54 La rana

by Esteban Rodríguez

With the frog splayed before us,
the José whose parents are from Mexico
asks the José whose parents are from
Guatemala, “Isn’t this the shit they eat
in your country?” And as he laughs
and slaps Guatemalan José on his back,
and Guatemalan José, to save as much face
as he can, forces a laugh just as loud,
I forget what step is next to dissect
this frog, think instead of my father again,
imagine that at some point of him crossing
the sun-seared edge of his land, he runs out
of food, and he must find, when night quits
its role as accomplice, something alive
enough to eat. And of course, in this version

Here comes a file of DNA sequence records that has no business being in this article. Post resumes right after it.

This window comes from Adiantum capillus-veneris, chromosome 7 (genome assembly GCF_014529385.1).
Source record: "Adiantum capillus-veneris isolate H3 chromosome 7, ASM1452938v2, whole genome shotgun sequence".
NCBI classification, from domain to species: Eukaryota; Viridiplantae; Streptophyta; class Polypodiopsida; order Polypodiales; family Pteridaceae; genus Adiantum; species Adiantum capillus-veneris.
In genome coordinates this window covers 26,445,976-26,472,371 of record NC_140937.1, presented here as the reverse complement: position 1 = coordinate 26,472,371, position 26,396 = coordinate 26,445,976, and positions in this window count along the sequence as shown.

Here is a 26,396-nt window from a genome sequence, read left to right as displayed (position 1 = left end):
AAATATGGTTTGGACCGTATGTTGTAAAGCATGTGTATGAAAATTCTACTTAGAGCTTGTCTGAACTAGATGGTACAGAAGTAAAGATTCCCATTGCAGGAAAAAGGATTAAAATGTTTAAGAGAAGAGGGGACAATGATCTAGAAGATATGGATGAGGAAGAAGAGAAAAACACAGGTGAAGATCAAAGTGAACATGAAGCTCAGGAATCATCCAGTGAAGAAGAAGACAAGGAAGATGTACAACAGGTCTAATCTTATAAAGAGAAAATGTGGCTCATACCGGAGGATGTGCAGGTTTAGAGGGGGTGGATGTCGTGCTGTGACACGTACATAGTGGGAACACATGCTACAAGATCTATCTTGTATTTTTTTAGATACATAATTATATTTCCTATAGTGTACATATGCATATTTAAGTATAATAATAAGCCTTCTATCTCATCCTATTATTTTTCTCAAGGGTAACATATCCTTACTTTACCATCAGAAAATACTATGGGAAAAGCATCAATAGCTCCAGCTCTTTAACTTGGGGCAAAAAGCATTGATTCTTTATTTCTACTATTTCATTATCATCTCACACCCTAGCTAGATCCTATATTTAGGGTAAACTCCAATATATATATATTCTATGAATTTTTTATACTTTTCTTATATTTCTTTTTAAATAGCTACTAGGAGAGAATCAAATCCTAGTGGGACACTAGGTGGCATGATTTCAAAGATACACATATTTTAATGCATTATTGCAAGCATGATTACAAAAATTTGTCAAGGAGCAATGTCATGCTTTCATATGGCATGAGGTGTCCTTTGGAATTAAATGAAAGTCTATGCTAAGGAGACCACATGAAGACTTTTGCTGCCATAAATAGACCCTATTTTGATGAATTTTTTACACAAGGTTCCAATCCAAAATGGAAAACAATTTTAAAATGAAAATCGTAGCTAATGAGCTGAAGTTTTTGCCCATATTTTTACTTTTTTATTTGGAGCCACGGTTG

of the story, he comes across a frog,
and with a rock or branch or the bottom
of his shoe, he kills and eats it raw,
never once questioning what he needs
to survive. And I wonder, if any part
of this is true, who wouldn’t do the same,
if the parents of both José’s had once
in their crossing moved through similar terrain,
and with nothing left, had consumed
whatever they could, confident that if they ate
insects, leaves, the dirt of the earth itself,
nothing about who they were would change.

ESTEBAN RODRÍGUEZ is the author of the poetry collections Dusk & Dust, Crash Course, In Bloom, (Dis)placement, and The Valley. His poetry has appeared in Boulevard, Shenandoah, The Rumpus, TriQuarterly, and elsewhere. He is the Interviews Editor for the EcoTheo Review, an Assistant Poetry Editor for AGNI, and a regular reviews contributor for [PANK] and Heavy Feather Review. He lives in Austin, Texas. You can find him on Twitter @estebanjrod11.